This Doctor Is Provoking the Right's Narrative That Covid-19 Is No Big Deal

This Doctor Is Provoking the Right's Narrative That Covid-19 Is No Big Deal

The right has found a savior in Dr. Deborah Birx, the response coordinator of the White House Coronavirus Task Force. During Thursday’s White House press briefing, Birx suggested that some of the grim covid-19 predictions and rumors of ill-equipped hospitals are nonsense, giving Republican politicians and conservative talking heads the ammo they need to legitimize their favorite conspiracy theory: That covid-19 is being hyped by a hysterical left-wing media, desperate to discredit President Trump

Birx dismissed an Imperial College London study that projected 510,000 covid-19 deaths in the United Kingdom and as many as 2 million deaths in the United States. The alarming model acted as a catalyst for the United States to strengthen its defenses against covid-19 when it was published just over 10 days ago, but Birx claimed that there have since been changes made to the model that call its predictions into question.

“They’ve adjusted that number in the U.K. to 20,000,” Birx said. “Half a million to 20,000. We are looking at that in great detail to understand that adjustment.”

It’s worth noting that Neil Ferguson, the head of the group behind the study, says Birx is misinterpreting the data. In a Twitter thread, Ferguson wrote that their latest estimates suggest covid-19 is actually more transmissible than they thought and that their “lethality estimates remain unchanged.” The so-called adjusted number Birx cited was simply one of the estimates of what could occur if the United Kingdom underwent strict social distancing practices and other public safety practices.

But why worry about details? Birx barrelled on.

“Models are models,” she said. “There is enough data of the real experience with the coronavirus on the ground to really make these predictions much more sound. So when people start talking about 20 percent of a population getting infected, it’s very scary, but we don’t have data that matches that based on our experience.”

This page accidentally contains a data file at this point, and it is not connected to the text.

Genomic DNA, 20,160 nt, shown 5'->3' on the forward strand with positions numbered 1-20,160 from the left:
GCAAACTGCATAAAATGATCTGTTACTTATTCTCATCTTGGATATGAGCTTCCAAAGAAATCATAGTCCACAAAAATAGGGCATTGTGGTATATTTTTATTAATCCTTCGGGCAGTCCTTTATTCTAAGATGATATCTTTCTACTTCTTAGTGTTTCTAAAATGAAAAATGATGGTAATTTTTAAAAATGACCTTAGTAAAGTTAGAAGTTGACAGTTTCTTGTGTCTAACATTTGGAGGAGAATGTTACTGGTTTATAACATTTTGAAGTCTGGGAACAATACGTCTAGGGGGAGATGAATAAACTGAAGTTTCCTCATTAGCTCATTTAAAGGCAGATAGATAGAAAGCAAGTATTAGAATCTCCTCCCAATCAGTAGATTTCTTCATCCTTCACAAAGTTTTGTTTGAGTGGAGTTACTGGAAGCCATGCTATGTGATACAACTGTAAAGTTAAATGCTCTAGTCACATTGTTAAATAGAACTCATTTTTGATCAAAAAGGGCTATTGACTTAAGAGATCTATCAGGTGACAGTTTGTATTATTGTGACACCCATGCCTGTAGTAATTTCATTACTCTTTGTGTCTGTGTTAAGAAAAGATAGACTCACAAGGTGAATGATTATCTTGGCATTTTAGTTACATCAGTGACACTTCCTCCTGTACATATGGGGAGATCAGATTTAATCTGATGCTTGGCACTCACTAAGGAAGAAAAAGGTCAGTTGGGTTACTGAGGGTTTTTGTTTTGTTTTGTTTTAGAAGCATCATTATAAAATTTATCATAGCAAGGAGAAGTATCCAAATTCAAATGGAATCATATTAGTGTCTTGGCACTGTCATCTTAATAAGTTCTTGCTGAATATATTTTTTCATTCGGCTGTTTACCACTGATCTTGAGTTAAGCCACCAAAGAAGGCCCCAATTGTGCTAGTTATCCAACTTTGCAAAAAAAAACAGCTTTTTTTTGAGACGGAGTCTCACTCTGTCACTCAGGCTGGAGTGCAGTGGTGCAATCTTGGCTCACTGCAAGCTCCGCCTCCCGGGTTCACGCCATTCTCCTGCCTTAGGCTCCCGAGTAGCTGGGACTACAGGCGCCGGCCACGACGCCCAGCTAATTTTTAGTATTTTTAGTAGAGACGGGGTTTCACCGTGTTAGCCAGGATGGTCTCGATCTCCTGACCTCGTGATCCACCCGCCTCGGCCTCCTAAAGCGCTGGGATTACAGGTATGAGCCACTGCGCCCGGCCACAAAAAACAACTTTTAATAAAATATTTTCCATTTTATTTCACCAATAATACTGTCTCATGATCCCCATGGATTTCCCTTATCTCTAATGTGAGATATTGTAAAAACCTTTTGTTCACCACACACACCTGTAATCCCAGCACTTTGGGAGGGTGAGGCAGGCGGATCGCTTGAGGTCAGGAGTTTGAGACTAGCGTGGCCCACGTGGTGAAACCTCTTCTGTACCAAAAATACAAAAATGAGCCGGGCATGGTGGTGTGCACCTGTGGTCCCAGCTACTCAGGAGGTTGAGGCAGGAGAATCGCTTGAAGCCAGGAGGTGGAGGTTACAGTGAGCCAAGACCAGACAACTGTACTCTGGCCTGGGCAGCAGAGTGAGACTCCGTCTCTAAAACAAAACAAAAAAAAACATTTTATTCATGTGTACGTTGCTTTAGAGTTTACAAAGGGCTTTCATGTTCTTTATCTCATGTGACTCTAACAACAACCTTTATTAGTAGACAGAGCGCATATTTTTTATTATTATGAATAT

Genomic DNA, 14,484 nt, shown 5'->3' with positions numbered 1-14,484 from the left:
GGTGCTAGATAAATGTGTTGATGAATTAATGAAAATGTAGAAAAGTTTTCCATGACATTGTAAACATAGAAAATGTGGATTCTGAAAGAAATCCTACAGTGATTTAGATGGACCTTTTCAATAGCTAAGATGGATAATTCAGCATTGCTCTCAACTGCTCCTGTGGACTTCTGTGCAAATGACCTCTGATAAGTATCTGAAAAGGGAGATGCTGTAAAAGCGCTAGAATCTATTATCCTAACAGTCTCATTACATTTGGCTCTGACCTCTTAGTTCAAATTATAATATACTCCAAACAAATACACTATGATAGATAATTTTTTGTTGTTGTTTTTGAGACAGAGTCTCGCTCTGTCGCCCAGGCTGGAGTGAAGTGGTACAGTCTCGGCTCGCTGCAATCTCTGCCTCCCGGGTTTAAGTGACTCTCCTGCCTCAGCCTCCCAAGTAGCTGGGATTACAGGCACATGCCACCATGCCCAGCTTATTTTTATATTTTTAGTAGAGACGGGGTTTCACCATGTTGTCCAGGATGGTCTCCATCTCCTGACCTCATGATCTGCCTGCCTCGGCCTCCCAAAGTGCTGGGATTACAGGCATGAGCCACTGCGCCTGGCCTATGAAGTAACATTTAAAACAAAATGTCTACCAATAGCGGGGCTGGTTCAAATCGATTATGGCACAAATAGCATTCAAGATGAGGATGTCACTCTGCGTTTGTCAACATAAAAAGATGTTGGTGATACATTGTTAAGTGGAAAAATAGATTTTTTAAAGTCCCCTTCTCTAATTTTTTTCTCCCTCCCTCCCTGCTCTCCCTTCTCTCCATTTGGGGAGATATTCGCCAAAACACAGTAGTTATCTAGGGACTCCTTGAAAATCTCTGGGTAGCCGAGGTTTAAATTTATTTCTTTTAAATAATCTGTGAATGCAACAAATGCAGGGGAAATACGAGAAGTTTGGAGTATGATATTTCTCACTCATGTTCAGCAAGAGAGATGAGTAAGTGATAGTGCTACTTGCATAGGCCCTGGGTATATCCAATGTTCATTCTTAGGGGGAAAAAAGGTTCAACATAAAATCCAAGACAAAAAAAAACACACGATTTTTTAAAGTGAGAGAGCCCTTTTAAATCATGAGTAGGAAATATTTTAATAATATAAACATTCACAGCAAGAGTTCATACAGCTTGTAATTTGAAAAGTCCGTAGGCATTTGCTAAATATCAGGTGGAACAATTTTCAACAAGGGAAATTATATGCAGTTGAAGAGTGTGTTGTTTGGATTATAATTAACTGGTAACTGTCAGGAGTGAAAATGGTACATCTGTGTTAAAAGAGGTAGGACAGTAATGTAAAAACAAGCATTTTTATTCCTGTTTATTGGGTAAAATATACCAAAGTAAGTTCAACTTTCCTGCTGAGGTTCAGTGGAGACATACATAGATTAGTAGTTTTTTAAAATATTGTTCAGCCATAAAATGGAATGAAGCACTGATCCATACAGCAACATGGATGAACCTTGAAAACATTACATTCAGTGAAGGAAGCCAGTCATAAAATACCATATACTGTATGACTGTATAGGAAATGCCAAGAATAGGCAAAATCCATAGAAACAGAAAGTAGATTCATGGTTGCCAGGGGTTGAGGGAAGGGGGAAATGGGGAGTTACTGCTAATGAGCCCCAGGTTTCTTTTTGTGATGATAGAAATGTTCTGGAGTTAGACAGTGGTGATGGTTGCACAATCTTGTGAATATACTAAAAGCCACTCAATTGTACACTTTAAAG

Birx’s “urban areas” dog whistle couldn’t be louder, but viruses don’t care about coded language.

Birx then chided the spread of doomsday scenarios that she said have not yet come to pass in the United States, like hospitals creating Do Not Resuscitate measures and hospitals operating without enough ventilators.

“To say that to the American people, to make the implication that when they need a hospital bed it’s not going to be there, or when they need that ventilator it’s not going to be there, we don’t have evidence of that right now,” Birx said. “And it’s our job collectively to assure the American people… to make sure that doesn’t happen.”

She continued: “These [covid-19] cases are concentrated in highly urban areas. There are other parts of the states that have lots of ventilators, and other parts of New York state that don’t have any infections right now. So we can be creative, we can meet the need by being responsive, but there’s no model right now, no reality on the ground, where we can see that 60 to 70 percent of Americans are going to get infected in the next eight to 12 weeks.”

The “urban areas” dog whistle couldn’t be louder, but viruses don’t care about coded language, and the right seems to routinely ignore the fact that 80 percent of Americans live in urban areas. To find an iota of reassurance in Birx’s words would take Olympic-level mental gymnastics, which the conservatives across the country are eager to do. Birx is the new hero of the right, and they’re singing her praises.

From Fox News personality Laura Ingraham to Senator John Cornyn of Texas and all the miscellaneous right-wing clout-magnets in between, Birx has given legitimacy to the growing push against adherence to strict social distancing measures and Trump’s push to get Americans back to work.

When Birx is not reassuring Americans that everything in hospitals is Fine, Actually, she’s singing Trump’s praises in the form of incomprehensible buzzword garbage.

“I think his ability to analyze and integrate data that comes out of his long history and business has really been a real benefit during these discussions about medical issues,” Birx said. “Because in the end? Data is data.”


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